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Open Access Highly Accessed Research

Minimal clinically important differences for the EQ-5D and QWB-SA in Post-traumatic Stress Disorder (PTSD): results from a Doubly Randomized Preference Trial (DRPT)

Quang A Le1*, Jason N Doctor2, Lori A Zoellner3 and Norah C Feeny4

Author Affiliations

1 Department of Pharmacy Administration and Practice, Western University of Health Sciences, 309 E. Second Street, Pomona, CA 91766-1854, USA

2 Department of Clinical Pharmacy, Pharmaceutical Economics and Policy/Leonard D. Schaeffer Center for Health Policy and Economics, University of Southern California, 3335 S. Figueroa Street, Unit A, Los Angeles, CA, 90089-7273, USA

3 Department of Psychology/Center for Anxiety and Traumatic Stress, University of Washington, Box 351525, Seattle, WA, 98195-1525, USA

4 Department of Psychological Sciences, Case Western Reserve University, 10900 Euclid Avenue, Cleveland, OH, 44106-7123, USA

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Health and Quality of Life Outcomes 2013, 11:59  doi:10.1186/1477-7525-11-59

Published: 12 April 2013

Abstract

Objective

To determine the minimal clinically important difference (MCID) for the health-utility measures EuroQol-5 dimensions (EQ-5D) and Quality of Well Being Self-Administered (QWB-SA) Scale in PTSD patients.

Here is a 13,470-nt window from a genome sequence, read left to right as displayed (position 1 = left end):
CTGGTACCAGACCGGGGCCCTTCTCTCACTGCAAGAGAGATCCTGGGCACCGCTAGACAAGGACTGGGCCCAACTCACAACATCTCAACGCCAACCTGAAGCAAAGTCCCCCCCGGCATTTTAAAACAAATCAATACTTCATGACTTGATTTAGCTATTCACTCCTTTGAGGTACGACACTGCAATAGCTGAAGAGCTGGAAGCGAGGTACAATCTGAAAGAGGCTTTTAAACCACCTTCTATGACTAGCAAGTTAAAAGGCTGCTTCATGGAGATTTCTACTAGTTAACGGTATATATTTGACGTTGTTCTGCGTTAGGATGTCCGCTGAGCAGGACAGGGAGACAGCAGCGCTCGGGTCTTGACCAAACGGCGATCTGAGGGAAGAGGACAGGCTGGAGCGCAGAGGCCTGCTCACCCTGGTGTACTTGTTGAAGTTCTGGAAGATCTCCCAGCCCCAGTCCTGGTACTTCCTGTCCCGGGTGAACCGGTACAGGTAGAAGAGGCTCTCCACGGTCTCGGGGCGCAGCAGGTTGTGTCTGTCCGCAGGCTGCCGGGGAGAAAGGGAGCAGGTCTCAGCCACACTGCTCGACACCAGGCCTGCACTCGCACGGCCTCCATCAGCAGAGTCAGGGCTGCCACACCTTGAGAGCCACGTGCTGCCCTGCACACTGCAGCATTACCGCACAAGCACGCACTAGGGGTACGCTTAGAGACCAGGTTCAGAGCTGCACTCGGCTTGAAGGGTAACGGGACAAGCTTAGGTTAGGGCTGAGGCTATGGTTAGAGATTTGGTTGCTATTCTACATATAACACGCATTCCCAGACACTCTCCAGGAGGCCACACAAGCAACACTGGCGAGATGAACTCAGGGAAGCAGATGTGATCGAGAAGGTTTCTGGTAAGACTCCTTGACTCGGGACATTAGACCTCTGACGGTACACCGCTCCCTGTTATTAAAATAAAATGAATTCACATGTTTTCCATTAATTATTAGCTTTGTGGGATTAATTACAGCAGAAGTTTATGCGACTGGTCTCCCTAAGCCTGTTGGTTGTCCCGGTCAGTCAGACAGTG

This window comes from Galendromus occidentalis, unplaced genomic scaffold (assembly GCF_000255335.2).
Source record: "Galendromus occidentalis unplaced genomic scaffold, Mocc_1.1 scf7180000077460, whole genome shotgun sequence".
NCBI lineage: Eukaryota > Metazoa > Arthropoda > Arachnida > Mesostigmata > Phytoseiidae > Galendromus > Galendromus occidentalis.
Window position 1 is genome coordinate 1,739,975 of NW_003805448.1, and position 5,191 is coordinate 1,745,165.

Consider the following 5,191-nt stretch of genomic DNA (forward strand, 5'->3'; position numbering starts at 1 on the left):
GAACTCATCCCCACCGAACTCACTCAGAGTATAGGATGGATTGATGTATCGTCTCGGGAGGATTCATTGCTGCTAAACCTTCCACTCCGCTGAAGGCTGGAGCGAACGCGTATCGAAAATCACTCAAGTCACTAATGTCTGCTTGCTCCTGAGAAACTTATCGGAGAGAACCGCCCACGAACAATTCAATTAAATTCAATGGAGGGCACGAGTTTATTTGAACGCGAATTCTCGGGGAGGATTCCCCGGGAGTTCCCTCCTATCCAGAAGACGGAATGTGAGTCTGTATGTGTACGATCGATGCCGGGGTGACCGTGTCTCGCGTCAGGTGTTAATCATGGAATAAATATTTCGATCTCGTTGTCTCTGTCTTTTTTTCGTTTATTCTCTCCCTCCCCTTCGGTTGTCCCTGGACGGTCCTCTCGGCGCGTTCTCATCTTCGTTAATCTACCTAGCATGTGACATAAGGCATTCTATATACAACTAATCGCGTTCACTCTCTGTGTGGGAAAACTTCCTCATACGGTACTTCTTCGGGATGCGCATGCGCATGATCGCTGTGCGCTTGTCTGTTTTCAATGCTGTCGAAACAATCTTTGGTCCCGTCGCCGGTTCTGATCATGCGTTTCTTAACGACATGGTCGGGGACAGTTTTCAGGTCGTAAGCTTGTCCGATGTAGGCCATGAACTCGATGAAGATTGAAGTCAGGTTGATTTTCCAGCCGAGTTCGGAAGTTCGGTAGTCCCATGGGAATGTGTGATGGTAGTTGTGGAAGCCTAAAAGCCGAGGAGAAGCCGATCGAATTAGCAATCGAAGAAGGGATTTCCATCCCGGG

Research design and methods

Two hundred patients aged 18 to 65 years with PTSD enrolled in a doubly randomized preference trial (DRPT) examining the treatment and treatment-preference effects between cognitive behavioral therapy and pharmacotherapy with sertraline and completed the EQ-5D and QWB-SA at baseline and 10-week post-treatment. The anchor-based methods utilized a Clinical Global Impression-Improvement (CGI-I) and Clinical Global Impression-Severity. We regressed the changes in EQ-5D and QWB-SA scores on changes in the anchors using ordinary least squares regression. The slopes (beta coefficients) were the rates of change in the anchors as functions of change in EQ-5D and QWB, which represent our estimates of MCID. In addition, we performed receiver operating characteristic (ROC) curve analysis to examine the relationship between the changes in EQ-5D and QWB-SA scores and treatment-response status. The MCIDs were estimated from the ROC curve where they best discriminate between treatment responders and non-responders. The distribution-based methods used small to moderate effect size in terms of 0.2 and 0.5 of standard deviation of the pre-treatment EQ-5D and QWB-SA scores.

Results

The anchor-based methods estimated the MCID ranges of 0.05 to 0.08 for the EQ-5D and 0.03 to 0.05 for the QWB. The MCID ranges were higher with the distribution-based methods, ranging from 0.04 to 0.10 for the EQ-5D and 0.02 to 0.05 for the QWB-SA.

Conclusions

The established MCID ranges of EQ-5D and QWB-SA can be a useful tool in assessing meaningful changes in patient’s quality of life for researchers and clinicians, and assisting health-policy makers to make informing decision in mental health treatment.

Clinical trial registration

Clinicaltrials.gov; Identifier: NCT00127673.

Keywords:
EQ-5D; QWB-SA; Minimal clinically important difference; PTSD; Doubly randomized preference trial; Prolonged exposure therapy; Sertraline